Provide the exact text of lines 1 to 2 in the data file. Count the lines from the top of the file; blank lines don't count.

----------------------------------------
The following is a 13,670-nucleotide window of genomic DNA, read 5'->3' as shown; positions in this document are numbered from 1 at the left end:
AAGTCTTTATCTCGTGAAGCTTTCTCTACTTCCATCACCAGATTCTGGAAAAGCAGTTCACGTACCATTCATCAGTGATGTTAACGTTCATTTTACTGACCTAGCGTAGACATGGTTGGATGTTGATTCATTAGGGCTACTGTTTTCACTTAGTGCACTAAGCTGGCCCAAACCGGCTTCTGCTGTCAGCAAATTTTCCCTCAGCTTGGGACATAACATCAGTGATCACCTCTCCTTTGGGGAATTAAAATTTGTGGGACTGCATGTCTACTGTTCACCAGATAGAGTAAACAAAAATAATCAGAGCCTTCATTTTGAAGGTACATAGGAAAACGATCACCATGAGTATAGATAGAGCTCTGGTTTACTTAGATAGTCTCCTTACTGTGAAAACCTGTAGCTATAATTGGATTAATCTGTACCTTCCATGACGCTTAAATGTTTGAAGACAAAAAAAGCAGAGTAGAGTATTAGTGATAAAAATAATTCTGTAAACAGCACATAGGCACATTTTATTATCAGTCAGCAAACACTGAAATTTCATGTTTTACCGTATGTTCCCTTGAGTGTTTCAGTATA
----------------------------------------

The following is a 13,670-nucleotide window of genomic DNA, read 5'->3' as shown; positions in this document are numbered from 1 at the left end:
AAGTCTTTATCTCGTGAAGCTTTCTCTACTTCCATCACCAGATTCTGGAAAAGCAGTTCACGTACCATTCATCAGTGATGTTAACGTTCATTTTACTGACCTAGCGTAGACATGGTTGGATGTTGATTCATTAGGGCTACTGTTTTCACTTAGTGCACTAAGCTGGCCCAAACCGGCTTCTGCTGTCAGCAAATTTTCCCTCAGCTTGGGACATAACATCAGTGATCACCTCTCCTTTGGGGAATTAAAATTTGTGGGACTGCATGTCTACTGTTCACCAGATAGAGTAAACAAAAATAATCAGAGCCTTCATTTTGAAGGTACATAGGAAAACGATCACCATGAGTATAGATAGAGCTCTGGTTTACTTAGATAGTCTCCTTACTGTGAAAACCTGTAGCTATAATTGGATTAATCTGTACCTTCCATGACGCTTAAATGTTTGAAGACAAAAAAAGCAGAGTAGAGTATTAGTGATAAAAATAATTCTGTAAACAGCACATAGGCACATTTTATTATCAGTCAGCAAACACTGAAATTTCATGTTTTACCGTATGTTCCCTTGAGTGTTTCAGTATA